Radio Column

Asa Arkansas's Governor

Faith In Action


Column Transcript

This story will touch your heart. During a four-month period earlier this year, 22 children in foster care had to spend the night in an office of the Department of Human Services. Why? Because the caseworker, despite countless phone calls and tireless effort, could not find a home for them.

Twenty-two children had to sleep in a DHS office because we could find no one to take them in. They had nowhere to go.

On the other end of the spectrum, the story is sadly similar: Some inmates who have done their time and been granted parole remain in prison because they also have nowhere to go. They have no housing, no jobs lined up, no transportation. Often they have no idea how to get something as simple and necessary as a driver’s license or identification card. They need direction; they need a mentor to re-start them on life.

We face a crisis in Arkansas. On the one hand, we have young children who, through no fault of their own, find themselves alone with few prospects for a loving home. They’re looking for a first chance.

On another hand, we have inmates who have paid their debt to society and find themselves with few prospects for building a better life outside prison — and, too often, return to prison as a result. They’re looking for a second chance.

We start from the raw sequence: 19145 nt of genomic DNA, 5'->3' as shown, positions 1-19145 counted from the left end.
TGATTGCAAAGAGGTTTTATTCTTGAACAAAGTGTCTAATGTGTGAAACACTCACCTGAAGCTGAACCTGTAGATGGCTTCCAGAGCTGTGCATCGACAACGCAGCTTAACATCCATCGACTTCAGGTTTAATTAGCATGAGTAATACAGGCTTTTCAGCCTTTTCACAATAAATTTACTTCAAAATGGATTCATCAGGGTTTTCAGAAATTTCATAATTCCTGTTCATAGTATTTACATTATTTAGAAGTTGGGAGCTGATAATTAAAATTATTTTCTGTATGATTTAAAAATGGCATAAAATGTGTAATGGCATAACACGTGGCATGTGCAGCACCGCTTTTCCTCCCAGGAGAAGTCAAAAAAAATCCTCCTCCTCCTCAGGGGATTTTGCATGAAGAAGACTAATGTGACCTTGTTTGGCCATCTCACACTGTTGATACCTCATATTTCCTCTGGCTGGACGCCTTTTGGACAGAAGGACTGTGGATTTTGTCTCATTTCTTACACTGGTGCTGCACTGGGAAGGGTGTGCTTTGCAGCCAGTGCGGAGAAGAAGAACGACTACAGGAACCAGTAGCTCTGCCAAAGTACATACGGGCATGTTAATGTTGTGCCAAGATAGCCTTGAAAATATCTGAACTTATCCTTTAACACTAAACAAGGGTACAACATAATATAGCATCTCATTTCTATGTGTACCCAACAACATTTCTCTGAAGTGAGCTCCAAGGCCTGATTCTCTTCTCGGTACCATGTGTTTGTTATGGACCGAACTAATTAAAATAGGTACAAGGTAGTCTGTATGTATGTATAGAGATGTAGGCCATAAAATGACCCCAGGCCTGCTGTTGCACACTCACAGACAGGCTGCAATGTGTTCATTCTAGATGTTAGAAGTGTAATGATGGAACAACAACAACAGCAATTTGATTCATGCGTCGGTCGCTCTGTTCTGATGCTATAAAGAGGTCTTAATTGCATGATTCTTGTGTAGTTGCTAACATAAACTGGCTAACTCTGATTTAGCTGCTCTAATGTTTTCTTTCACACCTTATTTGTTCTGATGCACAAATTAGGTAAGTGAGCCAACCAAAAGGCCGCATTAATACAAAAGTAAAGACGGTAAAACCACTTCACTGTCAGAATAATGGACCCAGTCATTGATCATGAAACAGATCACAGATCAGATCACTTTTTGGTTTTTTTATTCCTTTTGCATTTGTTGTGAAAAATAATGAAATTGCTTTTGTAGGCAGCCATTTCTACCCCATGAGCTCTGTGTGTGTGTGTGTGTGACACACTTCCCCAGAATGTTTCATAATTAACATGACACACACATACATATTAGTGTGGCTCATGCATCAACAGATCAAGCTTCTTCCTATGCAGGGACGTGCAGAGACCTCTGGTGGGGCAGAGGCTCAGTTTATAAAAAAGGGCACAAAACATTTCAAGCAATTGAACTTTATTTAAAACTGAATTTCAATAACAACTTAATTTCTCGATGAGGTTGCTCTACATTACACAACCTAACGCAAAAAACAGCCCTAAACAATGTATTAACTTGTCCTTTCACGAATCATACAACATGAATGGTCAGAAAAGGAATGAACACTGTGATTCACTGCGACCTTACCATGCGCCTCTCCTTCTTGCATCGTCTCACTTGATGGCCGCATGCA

These Arkansans need more help. But there are some problems that government money cannot solve.`

So last week, I announced plans for the Governor’s Restore Hope Summit on August 25th and 26th at the Marriott Hotel in downtown Little Rock.

I invite you to attend.

At the summit, you will hear from leaders of state agencies, non-profits and ministries about ways to improve our reentry process and foster care.

It’s not the summit itself that’ll make a difference. It’s the follow-up — setting goals, taking action. The summit is not the end but the beginning. It’s the start of building even better relationships between the faith community and state agencies, both of which already share a common cause. There’s no reason they shouldn’t be working more closely together.

I recognize that many Arkansans in the faith community, in nonprofits, on their own, have fought this fight for a long, long time. We want to lend them a hand. We want to bring together those folks who have been willing to fight this fight on different fronts, and harness their knowledge and experience in a focused way to improve reentry for inmates and expand the number of foster homes for our children.

I truly believe that if we can get the right people together, we can solve this problem.

If you are interested in attending the summit, please visit the Governor’s website to register. We need your help.